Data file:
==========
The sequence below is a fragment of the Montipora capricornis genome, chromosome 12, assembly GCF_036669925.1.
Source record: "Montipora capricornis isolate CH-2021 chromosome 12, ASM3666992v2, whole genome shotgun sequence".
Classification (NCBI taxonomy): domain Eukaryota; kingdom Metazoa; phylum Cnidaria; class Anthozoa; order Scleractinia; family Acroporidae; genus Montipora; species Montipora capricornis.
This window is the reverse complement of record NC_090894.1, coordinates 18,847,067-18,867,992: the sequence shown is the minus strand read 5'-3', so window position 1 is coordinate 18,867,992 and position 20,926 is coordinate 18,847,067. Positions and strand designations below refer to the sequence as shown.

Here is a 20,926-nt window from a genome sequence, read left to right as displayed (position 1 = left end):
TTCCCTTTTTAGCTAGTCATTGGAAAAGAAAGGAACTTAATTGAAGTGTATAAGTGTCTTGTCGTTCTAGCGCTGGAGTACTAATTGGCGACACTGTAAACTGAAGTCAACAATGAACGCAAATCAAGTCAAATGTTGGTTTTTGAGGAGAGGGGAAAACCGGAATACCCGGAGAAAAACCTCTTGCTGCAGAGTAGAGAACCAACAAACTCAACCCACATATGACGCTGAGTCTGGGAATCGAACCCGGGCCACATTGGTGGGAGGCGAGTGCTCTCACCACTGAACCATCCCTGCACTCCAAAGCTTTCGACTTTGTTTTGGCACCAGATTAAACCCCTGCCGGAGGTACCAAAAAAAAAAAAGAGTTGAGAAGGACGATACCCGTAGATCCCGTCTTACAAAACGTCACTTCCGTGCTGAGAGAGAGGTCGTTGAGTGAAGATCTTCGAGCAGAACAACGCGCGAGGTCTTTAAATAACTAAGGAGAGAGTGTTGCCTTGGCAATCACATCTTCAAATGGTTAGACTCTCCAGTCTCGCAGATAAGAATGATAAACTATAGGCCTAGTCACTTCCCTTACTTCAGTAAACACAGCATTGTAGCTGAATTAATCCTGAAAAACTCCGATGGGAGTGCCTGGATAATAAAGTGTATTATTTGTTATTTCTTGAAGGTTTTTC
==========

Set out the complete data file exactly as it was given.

The sequence below is a fragment of the Montipora capricornis genome, chromosome 12, assembly GCF_036669925.1.
Source record: "Montipora capricornis isolate CH-2021 chromosome 12, ASM3666992v2, whole genome shotgun sequence".
Classification (NCBI taxonomy): domain Eukaryota; kingdom Metazoa; phylum Cnidaria; class Anthozoa; order Scleractinia; family Acroporidae; genus Montipora; species Montipora capricornis.
This window is the reverse complement of record NC_090894.1, coordinates 18,847,067-18,867,992: the sequence shown is the minus strand read 5'-3', so window position 1 is coordinate 18,867,992 and position 20,926 is coordinate 18,847,067. Positions and strand designations below refer to the sequence as shown.

Here is a 20,926-nt window from a genome sequence, read left to right as displayed (position 1 = left end):
TTCCCTTTTTAGCTAGTCATTGGAAAAGAAAGGAACTTAATTGAAGTGTATAAGTGTCTTGTCGTTCTAGCGCTGGAGTACTAATTGGCGACACTGTAAACTGAAGTCAACAATGAACGCAAATCAAGTCAAATGTTGGTTTTTGAGGAGAGGGGAAAACCGGAATACCCGGAGAAAAACCTCTTGCTGCAGAGTAGAGAACCAACAAACTCAACCCACATATGACGCTGAGTCTGGGAATCGAACCCGGGCCACATTGGTGGGAGGCGAGTGCTCTCACCACTGAACCATCCCTGCACTCCAAAGCTTTCGACTTTGTTTTGGCACCAGATTAAACCCCTGCCGGAGGTACCAAAAAAAAAAAAGAGTTGAGAAGGACGATACCCGTAGATCCCGTCTTACAAAACGTCACTTCCGTGCTGAGAGAGAGGTCGTTGAGTGAAGATCTTCGAGCAGAACAACGCGCGAGGTCTTTAAATAACTAAGGAGAGAGTGTTGCCTTGGCAATCACATCTTCAAATGGTTAGACTCTCCAGTCTCGCAGATAAGAATGATAAACTATAGGCCTAGTCACTTCCCTTACTTCAGTAAACACAGCATTGTAGCTGAATTAATCCTGAAAAACTCCGATGGGAGTGCCTGGATAATAAAGTGTATTATTTGTTATTTCTTGAAGGTTTTTC